"A dire, dangerous and disasterous prison." That's how inspectors have described Aylesbury Young Offenders Institute.
Levels of violence have increased and staff shortages have caused problems.
Managers say they're putting an action plan in place.
ITV Meridian spoke to Deputy Chief Inspector of Prisons, Martin Lomas.
A damning report on the Young Offenders Institution in Aylesbury has highlighted concerns about high levels of violence, a lack of purposeful activity and staff shortages. The report by the Chief Inspector of Prisons follows an unannounced inspection to the facility in Buckinghamshire.
HMYOI Aylesbury, a training prison, holds up to 444 young adult men aged 18 to 21 who are serving among the longest sentences for this age group in the country. Over 80% of those held are serving more than four years and 30% are serving more than 10 years to life.
Inspectors were concerned to find that:
· Aylesbury was not safe enough: levels of violence were high and some incidents were serious;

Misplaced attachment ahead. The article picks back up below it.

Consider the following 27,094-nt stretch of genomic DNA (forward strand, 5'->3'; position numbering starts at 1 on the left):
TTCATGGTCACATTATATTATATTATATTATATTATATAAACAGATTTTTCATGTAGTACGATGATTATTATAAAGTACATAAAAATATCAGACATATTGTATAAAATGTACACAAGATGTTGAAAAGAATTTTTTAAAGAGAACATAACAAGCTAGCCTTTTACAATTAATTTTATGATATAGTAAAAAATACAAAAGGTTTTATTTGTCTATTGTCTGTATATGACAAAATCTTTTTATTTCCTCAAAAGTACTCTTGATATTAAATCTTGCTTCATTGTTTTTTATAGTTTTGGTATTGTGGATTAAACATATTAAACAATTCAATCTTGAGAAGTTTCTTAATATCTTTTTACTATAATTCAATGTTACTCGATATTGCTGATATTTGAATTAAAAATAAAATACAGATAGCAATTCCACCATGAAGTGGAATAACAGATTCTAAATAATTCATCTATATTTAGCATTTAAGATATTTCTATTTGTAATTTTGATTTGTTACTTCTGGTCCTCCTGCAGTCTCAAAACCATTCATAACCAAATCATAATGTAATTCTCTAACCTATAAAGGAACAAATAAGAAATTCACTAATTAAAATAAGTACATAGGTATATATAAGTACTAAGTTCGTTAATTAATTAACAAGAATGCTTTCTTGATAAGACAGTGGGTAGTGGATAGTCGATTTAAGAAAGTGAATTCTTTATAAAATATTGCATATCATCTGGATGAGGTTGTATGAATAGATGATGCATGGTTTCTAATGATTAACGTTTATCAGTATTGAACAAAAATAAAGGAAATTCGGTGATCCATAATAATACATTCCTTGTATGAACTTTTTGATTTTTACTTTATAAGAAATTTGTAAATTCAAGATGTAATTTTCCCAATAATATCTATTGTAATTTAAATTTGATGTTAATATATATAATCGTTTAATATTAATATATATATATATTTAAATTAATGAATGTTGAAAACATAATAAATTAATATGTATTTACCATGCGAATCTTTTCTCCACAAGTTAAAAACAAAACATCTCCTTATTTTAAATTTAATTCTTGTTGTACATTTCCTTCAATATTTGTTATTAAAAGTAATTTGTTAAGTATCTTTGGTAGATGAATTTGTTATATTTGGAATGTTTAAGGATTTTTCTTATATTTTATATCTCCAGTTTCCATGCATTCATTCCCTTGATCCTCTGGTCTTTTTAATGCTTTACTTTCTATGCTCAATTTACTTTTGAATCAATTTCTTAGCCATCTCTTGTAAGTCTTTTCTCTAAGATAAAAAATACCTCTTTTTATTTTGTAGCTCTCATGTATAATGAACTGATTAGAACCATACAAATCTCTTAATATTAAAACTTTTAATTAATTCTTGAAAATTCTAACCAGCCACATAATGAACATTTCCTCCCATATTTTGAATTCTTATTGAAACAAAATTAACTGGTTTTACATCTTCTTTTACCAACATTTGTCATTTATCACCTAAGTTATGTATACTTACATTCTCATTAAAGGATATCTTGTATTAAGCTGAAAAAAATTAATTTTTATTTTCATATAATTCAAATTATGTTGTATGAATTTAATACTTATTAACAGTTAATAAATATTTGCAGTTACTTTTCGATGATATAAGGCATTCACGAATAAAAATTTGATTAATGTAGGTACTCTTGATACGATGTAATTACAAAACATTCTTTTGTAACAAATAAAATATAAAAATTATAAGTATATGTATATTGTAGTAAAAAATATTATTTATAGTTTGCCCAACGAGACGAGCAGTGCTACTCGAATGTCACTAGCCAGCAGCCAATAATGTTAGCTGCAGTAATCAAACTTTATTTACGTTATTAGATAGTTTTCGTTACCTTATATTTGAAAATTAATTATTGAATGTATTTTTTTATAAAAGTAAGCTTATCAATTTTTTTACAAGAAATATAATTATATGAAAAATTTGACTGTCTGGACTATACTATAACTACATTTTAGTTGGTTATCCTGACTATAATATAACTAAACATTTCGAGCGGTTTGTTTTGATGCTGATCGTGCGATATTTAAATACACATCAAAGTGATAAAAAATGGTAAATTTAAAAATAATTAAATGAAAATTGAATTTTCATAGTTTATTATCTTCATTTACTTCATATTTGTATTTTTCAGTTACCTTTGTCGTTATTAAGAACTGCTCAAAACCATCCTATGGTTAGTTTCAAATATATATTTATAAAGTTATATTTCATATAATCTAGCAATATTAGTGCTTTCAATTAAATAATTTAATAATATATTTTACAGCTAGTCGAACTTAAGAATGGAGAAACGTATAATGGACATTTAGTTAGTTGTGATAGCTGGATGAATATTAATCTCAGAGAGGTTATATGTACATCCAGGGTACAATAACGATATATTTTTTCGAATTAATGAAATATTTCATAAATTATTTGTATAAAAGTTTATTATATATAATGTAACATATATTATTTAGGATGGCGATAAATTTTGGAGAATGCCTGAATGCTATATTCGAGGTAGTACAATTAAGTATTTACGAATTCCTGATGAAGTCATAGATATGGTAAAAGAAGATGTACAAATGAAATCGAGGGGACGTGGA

· although some useful work was being done to address gang affiliations and to combat violence, much more needed to be done.
· the long periods of lock-up and inactivity most prisoners experienced caused frustrations that contributed to the likelihood of violence and aggression;
· the quality of the environment was mixed as was the quality of staff-prisoner relationships, undermined by the numbers of temporary staff;
· the management of learning and skills was weak, many classes and workshops were closed owing to staff shortages; and the quality of teaching needed improvement;
· staff shortages were undermining offender management with heavy caseloads, a backlog of risk assessments and some limited sentence planning.
However, inspectors were pleased to find that security was managed adequately and intelligence was managed well, but drug usage was double the target. Although the number of prisoners who had self-harmed was high and worse than in similar prisons, some prisoners spoke highly of the care staff provided. Offending behaviour work was impressive with some innovative and encouraging initiatives being introduced.